Transformer Impedance

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3.2.5 Transformer The turns ratio of a-two-winding transformer determines the
ratio between primary and secondary terminal voltages, when the transformer load current is
zero. When load is applied to the however, the load current encounters an apparent
impedance within the transformer which causes the ratio of terminal voltages to depart
from the actual turns ratio. This internal impedance consists of two components:
(a) A reactance derived from the effect of leakage flux in the windings.
(b) An equivalent resistance which represents all losses traceable to the flow of load
current, such as conductor I 2 R loss and stray eddy-current loss.
3.2.5.1 Percent Impedance. Transformer impedance is conveniently expressed in percent,
and is determined by the ratio of impedance voltage to rated primary voltage. In three-phase
transformer banks, it is usually appropriate to refer both impedance voltage and rated voltage to a
line-to-neutral basis. Percent impedance is also equal to measured ohmic impedance, expressed
as a percentage of base ohms. Base ohms for a transformer circuit is defined as the rated current
(per phase) divided into rated voltage (line-to-neutral), with the rated current derived from the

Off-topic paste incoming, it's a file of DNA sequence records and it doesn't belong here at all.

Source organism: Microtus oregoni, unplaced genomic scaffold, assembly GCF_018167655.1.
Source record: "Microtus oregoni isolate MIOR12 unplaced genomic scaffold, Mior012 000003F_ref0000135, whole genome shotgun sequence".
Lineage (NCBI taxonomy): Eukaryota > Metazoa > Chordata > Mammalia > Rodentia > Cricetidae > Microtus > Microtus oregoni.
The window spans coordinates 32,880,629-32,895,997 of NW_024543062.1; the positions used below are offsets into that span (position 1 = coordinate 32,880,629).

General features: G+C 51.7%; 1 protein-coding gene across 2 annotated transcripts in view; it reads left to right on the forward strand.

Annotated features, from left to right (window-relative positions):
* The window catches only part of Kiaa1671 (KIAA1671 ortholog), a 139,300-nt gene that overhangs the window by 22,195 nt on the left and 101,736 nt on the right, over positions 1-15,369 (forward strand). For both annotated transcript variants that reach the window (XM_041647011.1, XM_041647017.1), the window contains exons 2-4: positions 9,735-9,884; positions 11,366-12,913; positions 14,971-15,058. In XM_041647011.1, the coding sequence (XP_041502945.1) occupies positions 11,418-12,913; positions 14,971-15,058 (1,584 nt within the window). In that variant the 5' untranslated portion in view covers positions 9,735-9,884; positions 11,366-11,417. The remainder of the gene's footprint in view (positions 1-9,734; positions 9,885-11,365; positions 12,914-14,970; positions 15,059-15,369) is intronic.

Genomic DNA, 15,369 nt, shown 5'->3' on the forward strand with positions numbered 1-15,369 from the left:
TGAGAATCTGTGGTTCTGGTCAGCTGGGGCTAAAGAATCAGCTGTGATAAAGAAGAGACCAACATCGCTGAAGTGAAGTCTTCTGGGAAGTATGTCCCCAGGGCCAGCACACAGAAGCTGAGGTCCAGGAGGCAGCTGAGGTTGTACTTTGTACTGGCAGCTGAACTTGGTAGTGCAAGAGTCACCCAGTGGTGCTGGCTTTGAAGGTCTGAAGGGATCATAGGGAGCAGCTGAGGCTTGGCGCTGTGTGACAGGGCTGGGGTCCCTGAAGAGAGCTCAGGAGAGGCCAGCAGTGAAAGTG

self-cooled rating of the transformer.
3.2.5.2 Impedance Values. The percent impedance values depend on various factors
including the number of windings, particular phase, high and low voltage ratings, transformer
kVA rating, and the insulation medium and cooling class. In general, impedance values increase
with higher voltage and kVA ratings. For most purposes, the impedance of power transformers
may be considered equal to their reactances because the resistance component is negligible.
3.2.5.3 Fault Current Stresses. The standard transformer is designed with a limited ability
to withstand the stresses imposed by external short circuits. The maximum short-circuit current
magnitude and duration that a transformer can endure without incurring thermal and magnetic
damage varies with transformer size and the number of phases. ANSI Std. C57.1200
defines the fault current withstand capability for liquid-immersed transformers.
3.2.6 Regulation. The full load regulation of a power transformer is the change in secondary
voltage, expressed in percent of rated secondary voltage, that occurs when the rated kVA output
at a specified power factor is reduced to zero, with the primary voltage maintained constant. The
percent regulation can be calculated from the measured impedance characteristics at any load and
power factor. The regulation can also be determined by loading the transformer according to the
required conditions at rated voltage and measuring the rise in secondary voltage when the load is
disconnected.
3.2.6.1 Effect of Variables. The percent regulation varies inversely with respect to the
power factor (being lowest at unity power factor) and directly with the impedance. Transformers
having very good regulation (low impedance), however, are also susceptible to higher fault
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